The Cost of Nursing Turnover

Turnover can range in severity from a nuisance to a business-crippling problem. When it comes to healthcare, turnover is a critical issue that needs addressing, especially when it most frequently occurs in the critical early days of a nurse’s tenure. Having trained and experienced nurses on hand to deal with life-or-death situations on a regular basis is a business necessity. It’s important to ensure that new RNs, especially recent graduates, are given enough support and attention so they remain and become long-term contributors to the organization.

This doesn’t even take into account any of the effects on the organization in terms of talent or financial impact. Let’s dig into the causes and costs of nursing turnover to help get a grasp on the seriousness of this issue.

Turnover Costs for Nursing

NSI’s 2024 National Healthcare Retention and RN Staffing Report shared some of the costs organizations face when it comes to losing nursing talent:

According to the report, the average turnover rate for all RNs in 2023 was 18.4%, down from the high in 2021 but still not back to pre-pandemic levels. Although the turnover rate is down, the average cost of turnover for a bedside RN is $56,300, a 7.5% increase from the previous year. This increase results in the average hospital losing $3.87M – $5.79M each year. Each percent change in RN turnover will cost/save the average hospital an additional $262,500 per year. 

What are the Top Reasons a Nurse Resigns

Let’s swap for a minute to consider the other side of the relationship. Why would these RNs leave? The better organizations understand the needs of their employees, the more likely they can have an impact on maintaining the employment relationship. Here are the top five reasons from most to least common:

  1. Relocation
  2. Personal reasons
  3. Career advancement
  4. Salary
  5. Retirement

While some of these are difficult to measure and counter (relocation, personal reasons), others (career advancement, salary) are merely opportunities for organizations to step up and meet the needs of staff to prevent unnecessary turnover.

First-Year Turnover for RNs

One group in particular has higher than average turnover rates. NSI’s data showed that that first-year RN turnover is over 30%. While turnover among any population is painful, it is especially difficult when it occurs within a nurse’s first year on the job. With a skilled position like nursing, the first year consists of a significant amount of training, which means that all of those costs are unrecoverable if the person departs.

How to Reduce First-Year RN Turnover

One of the most effective ways to reduce RN turnover is to develop a residency program. According to a study published in the journal Nursing Economicsfirst year RN turnover can go down to 13% when residency programs are in place.

Residency programs help to fill the gap between school and practice. The goal is to continue education, mentoring, and support, so new nurses become competent, confident contributors. It doesn’t require administrators to move mountains in order to set up a residency program–the key elements are actually quite simple.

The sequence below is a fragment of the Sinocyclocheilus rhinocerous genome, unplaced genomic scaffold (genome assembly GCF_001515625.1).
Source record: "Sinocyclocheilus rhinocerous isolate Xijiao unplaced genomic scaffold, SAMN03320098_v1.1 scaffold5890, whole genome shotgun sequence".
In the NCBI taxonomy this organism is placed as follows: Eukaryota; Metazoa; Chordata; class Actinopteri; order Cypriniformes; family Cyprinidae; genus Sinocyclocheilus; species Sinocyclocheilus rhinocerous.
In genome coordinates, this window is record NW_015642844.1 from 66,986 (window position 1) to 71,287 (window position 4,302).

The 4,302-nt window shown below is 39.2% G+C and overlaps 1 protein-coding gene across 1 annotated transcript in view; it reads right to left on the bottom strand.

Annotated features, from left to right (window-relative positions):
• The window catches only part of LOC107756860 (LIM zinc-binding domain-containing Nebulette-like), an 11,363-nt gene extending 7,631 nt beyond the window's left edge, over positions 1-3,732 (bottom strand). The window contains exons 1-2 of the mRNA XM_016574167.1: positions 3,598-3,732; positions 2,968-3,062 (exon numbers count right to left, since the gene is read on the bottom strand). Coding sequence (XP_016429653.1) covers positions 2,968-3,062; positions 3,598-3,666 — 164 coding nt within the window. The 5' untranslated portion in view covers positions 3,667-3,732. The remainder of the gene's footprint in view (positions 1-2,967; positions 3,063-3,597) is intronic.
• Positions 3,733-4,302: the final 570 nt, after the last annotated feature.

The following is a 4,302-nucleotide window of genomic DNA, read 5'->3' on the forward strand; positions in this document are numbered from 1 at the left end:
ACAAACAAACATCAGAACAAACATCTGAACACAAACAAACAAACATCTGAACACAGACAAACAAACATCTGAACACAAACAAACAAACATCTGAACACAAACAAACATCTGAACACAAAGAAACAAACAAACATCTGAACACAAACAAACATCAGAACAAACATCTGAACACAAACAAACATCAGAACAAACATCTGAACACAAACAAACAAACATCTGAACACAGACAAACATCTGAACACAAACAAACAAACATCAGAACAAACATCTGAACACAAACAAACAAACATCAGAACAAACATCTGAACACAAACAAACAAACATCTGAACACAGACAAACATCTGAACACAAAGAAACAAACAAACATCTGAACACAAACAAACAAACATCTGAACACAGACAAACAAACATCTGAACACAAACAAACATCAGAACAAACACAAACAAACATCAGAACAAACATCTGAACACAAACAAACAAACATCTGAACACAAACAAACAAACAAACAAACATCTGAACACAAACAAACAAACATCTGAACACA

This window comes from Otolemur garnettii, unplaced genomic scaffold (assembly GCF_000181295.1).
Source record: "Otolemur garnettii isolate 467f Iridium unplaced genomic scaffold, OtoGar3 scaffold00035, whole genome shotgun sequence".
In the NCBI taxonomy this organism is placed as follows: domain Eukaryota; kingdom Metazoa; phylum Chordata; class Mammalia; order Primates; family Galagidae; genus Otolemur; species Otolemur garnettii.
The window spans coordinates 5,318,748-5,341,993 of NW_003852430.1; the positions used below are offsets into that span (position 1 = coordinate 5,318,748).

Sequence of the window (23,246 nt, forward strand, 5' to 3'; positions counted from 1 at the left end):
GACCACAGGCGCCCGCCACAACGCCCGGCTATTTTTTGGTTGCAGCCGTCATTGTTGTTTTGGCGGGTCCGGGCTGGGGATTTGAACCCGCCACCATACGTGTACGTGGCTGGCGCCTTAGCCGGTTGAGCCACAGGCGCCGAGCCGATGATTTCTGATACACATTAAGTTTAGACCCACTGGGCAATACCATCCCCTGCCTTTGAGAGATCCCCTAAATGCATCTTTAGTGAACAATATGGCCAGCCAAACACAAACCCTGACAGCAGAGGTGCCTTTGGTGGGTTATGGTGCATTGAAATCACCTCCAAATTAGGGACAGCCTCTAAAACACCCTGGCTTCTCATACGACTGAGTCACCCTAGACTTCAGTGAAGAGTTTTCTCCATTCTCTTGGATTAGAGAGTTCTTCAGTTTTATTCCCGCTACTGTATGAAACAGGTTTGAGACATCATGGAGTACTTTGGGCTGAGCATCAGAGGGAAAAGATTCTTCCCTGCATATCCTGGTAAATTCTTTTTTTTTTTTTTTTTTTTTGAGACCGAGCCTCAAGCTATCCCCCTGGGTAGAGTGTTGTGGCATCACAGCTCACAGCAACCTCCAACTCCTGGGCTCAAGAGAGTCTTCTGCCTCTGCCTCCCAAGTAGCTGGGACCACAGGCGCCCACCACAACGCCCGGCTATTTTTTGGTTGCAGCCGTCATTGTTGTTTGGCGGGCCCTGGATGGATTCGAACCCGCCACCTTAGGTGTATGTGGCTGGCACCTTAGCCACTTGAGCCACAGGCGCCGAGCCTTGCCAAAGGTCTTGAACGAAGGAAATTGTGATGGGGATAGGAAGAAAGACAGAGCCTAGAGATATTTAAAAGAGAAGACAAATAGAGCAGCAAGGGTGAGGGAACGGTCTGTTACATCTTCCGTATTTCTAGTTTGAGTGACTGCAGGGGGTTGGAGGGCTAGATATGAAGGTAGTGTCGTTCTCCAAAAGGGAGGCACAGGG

Elements Of A Nursing Residency Program

  • Realistic Job Previews: Provide a clear, realistic picture of the job to RN applicants. Offering a perspective of only the positive aspects can cause someone to quickly become disengaged once they take the job and find that their expectations are not met.
  • Shadowing Opportunities: Offer opportunities to shadow existing RN staff on the floor to see their workload, practices, and more. The more opportunities a resident has to see the clinical staff in action, the better the person will be able to transition into the job.
  • Pre-Hire Classroom Seminars: Set up a series of seminars that give newly-hired nurses a deeper understanding of employment and of their duties. One successful seminar lineup we’ve seen used included a week each on human resources, general nursing, basic arrhythmia, and critical care.
  • Clinical Orientation: Leadership at a Pennsylvania hospital required new nurses to participate in a year-long clinical orientation with a preceptor.
  • Regular Evaluation: The same hospital implemented a six-month evaluation, with the nurse, their manager, and their preceptor.

A residency program requires participation and cooperation from nurse managers, doctors, and human resources professionals. It’s something that must be planned ahead of time, and phased into everyone’s workload.

How Long Does it Take to Fill a Vacant Nursing Job

With any vacancy, there is an associated “wear and tear” cost on the organization to replace workers. The longer the position is open, especially in a critical field like nursing, the more costly it becomes in terms of overtime, staff burnout, etc.

According to the NSI report, the average length of time to fill a vacant nursing position is 86 days, down 9 days from 2022.

Imagine for a moment that one of the critical individuals on your team left or was unable to work for 86 days. What impact would that have on you, the team, or the customers? It’s a sobering thought.